We asked if there were any "barely-likely" options available that she wasn't telling other travelers because it probably wouldn't work out and then they'd just be back in her face yelling that it was her fault. Guess what... THERE WERE OTHER OPTIONS SHE HADN'T TOLD ANYONE ELSE. There was a slight/tiny chance of us flying standby on a competitor but since she knew we wouldn't come back to her with vitriol if it didn't work out, she told us about something she told no other traveler about.

We, our entire group of 6 passengers, were all able to get on that other flight as standby! Airline workers are humans. Yelling won't get you what you want! If you treat them with respect and show kindness to them, they may tell you about something that has a 1% chance of working since they know you won't be back in an hour yelling at them that it didn't work out since you're super nice to them. They are PEOPLE. Treat them as such, even if your only motivation is to get what you want, still being a decent human to another human is a good way to live!

Make sure you get on WiFi when you can!

If you're on iPhone on Android, if you've set yourself up correctly, your photos are being backed up via iCloud or Google Photos or both (or other options provided by Samsung, etc)! If you have your phone set to the WiFi of the hotel, make sure when you connect that you see that your pictures are transferring. With some mobile settings, they will ONLY transfer while plugged in.

If you get an in-country SIM card with a lot of data, then you can use that for sure. But be careful with your usage because if you run out of data while you're needing to use Google Maps to find the nearest bus stop and see when it's arriving, that's typically higher priority than having your photos backed up while away from wifi.

Let's say you do 4 days of a 7 day adventure then lose your phone, it was stolen in town, destroyed or lost, if you've done everything to have your photos backed up, at least you'd have the memories you'd captured. The phone is replaceable, the photos aren't.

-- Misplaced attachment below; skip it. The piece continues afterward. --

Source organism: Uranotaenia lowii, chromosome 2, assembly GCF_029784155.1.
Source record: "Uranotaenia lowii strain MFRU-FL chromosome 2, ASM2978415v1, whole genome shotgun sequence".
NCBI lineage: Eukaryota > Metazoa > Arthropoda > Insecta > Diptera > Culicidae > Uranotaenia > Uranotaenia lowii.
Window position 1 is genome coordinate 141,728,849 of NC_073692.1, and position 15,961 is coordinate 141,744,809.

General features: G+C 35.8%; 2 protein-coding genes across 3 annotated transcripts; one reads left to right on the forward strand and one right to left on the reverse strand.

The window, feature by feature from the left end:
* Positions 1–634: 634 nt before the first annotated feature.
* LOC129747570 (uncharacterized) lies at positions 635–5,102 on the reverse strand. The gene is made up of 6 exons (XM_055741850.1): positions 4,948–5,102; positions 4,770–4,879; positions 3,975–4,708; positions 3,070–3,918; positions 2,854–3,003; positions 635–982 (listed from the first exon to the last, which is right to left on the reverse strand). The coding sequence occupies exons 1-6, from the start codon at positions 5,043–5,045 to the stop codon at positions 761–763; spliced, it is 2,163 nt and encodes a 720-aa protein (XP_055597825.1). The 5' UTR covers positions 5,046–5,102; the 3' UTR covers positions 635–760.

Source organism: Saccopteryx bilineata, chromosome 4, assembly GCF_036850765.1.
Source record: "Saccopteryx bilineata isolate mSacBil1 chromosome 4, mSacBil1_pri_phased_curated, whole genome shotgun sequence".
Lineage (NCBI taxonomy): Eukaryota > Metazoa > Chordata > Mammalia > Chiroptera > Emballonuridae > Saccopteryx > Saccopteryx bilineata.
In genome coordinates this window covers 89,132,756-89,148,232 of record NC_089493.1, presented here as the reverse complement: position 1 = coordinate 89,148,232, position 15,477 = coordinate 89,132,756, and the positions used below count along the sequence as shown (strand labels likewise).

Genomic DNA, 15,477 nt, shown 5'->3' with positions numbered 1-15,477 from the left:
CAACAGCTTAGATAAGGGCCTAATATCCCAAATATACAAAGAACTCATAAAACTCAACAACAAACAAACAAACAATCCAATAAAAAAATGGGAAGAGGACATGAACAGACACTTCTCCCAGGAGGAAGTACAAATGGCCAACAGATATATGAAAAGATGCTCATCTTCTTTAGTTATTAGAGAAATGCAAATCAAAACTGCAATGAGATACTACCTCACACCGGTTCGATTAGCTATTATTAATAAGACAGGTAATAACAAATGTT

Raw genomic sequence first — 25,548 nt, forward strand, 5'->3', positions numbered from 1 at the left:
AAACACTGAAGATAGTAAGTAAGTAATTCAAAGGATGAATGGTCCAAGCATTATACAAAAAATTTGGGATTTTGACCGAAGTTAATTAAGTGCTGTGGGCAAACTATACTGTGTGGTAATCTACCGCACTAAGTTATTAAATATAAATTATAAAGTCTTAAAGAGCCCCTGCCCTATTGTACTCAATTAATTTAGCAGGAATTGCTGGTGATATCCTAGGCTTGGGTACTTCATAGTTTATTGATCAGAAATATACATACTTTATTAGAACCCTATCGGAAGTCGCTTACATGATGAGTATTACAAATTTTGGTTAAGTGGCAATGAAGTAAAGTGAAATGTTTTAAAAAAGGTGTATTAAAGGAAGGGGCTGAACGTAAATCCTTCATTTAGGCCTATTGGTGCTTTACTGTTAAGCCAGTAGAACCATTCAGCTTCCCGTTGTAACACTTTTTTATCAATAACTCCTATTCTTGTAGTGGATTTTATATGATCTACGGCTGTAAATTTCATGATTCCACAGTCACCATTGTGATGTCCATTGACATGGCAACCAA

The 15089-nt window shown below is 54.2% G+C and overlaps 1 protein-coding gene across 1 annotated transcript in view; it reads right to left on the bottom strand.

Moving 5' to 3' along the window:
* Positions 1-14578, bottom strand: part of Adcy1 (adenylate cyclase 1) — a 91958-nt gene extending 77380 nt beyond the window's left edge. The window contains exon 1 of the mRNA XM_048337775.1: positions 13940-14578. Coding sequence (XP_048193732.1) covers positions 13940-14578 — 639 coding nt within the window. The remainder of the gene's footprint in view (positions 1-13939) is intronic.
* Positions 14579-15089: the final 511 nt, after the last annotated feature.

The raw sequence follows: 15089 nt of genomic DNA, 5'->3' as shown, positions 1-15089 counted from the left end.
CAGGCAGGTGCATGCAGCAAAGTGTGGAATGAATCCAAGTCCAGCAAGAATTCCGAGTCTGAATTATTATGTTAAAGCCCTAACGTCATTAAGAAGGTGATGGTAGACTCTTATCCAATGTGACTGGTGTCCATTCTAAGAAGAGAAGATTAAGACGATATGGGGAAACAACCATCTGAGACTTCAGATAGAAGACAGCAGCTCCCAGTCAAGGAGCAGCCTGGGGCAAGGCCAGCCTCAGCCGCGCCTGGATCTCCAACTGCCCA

Use Airplane Mode when no service

If you're going on a long hike and you're not expecting to have any service, putting your phone into "Airplane Mode" prevents your device from using battery to both run the antennae and processor looking for a signal. This is important for any time you're going to be away from cell towers for an extended period. Lokal offers many trips where cell coverage is weak or not at all!

When outside of cell coverage, your phone starts to kind of freak out. During this mode, it continuously scans for a cell signal to get connected again. This requires that battery is used to power the antennae at full power as well as run the code that searches through all of the possible frequencies to connect with and it can severely reduce your battery life!

You can go from having your phone power off within 8 hours to lasting for several days when it's in airplane mode and no longer looking for a tower.

Just remember once you're back to civilization, turn your Airplane Mode off

AirTags or Tile